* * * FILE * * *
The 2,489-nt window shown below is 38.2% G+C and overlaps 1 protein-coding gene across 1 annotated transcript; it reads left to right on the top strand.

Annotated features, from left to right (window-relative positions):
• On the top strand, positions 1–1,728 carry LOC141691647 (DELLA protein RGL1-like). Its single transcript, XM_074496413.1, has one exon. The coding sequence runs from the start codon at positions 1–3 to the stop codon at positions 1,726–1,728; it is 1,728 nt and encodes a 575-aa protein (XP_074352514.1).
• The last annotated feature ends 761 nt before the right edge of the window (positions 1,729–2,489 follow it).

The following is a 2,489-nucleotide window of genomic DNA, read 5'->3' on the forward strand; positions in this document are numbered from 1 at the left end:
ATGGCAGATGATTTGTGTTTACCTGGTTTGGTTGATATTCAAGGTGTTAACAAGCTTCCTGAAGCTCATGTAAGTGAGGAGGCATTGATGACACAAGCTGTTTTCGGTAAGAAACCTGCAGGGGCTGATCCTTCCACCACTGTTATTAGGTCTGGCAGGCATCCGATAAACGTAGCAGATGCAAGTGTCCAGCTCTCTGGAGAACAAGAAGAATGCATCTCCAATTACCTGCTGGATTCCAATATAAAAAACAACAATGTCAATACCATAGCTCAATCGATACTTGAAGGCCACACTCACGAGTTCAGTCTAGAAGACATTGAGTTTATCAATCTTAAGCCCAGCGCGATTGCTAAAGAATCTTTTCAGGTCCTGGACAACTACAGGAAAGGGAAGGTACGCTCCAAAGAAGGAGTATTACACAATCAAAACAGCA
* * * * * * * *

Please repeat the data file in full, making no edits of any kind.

The 2,489-nt window shown below is 38.2% G+C and overlaps 1 protein-coding gene across 1 annotated transcript; it reads left to right on the top strand.

Annotated features, from left to right (window-relative positions):
• On the top strand, positions 1–1,728 carry LOC141691647 (DELLA protein RGL1-like). Its single transcript, XM_074496413.1, has one exon. The coding sequence runs from the start codon at positions 1–3 to the stop codon at positions 1,726–1,728; it is 1,728 nt and encodes a 575-aa protein (XP_074352514.1).
• The last annotated feature ends 761 nt before the right edge of the window (positions 1,729–2,489 follow it).

The following is a 2,489-nucleotide window of genomic DNA, read 5'->3' on the forward strand; positions in this document are numbered from 1 at the left end:
ATGGCAGATGATTTGTGTTTACCTGGTTTGGTTGATATTCAAGGTGTTAACAAGCTTCCTGAAGCTCATGTAAGTGAGGAGGCATTGATGACACAAGCTGTTTTCGGTAAGAAACCTGCAGGGGCTGATCCTTCCACCACTGTTATTAGGTCTGGCAGGCATCCGATAAACGTAGCAGATGCAAGTGTCCAGCTCTCTGGAGAACAAGAAGAATGCATCTCCAATTACCTGCTGGATTCCAATATAAAAAACAACAATGTCAATACCATAGCTCAATCGATACTTGAAGGCCACACTCACGAGTTCAGTCTAGAAGACATTGAGTTTATCAATCTTAAGCCCAGCGCGATTGCTAAAGAATCTTTTCAGGTCCTGGACAACTACAGGAAAGGGAAGGTACGCTCCAAAGAAGGAGTATTACACAATCAAAACAGCA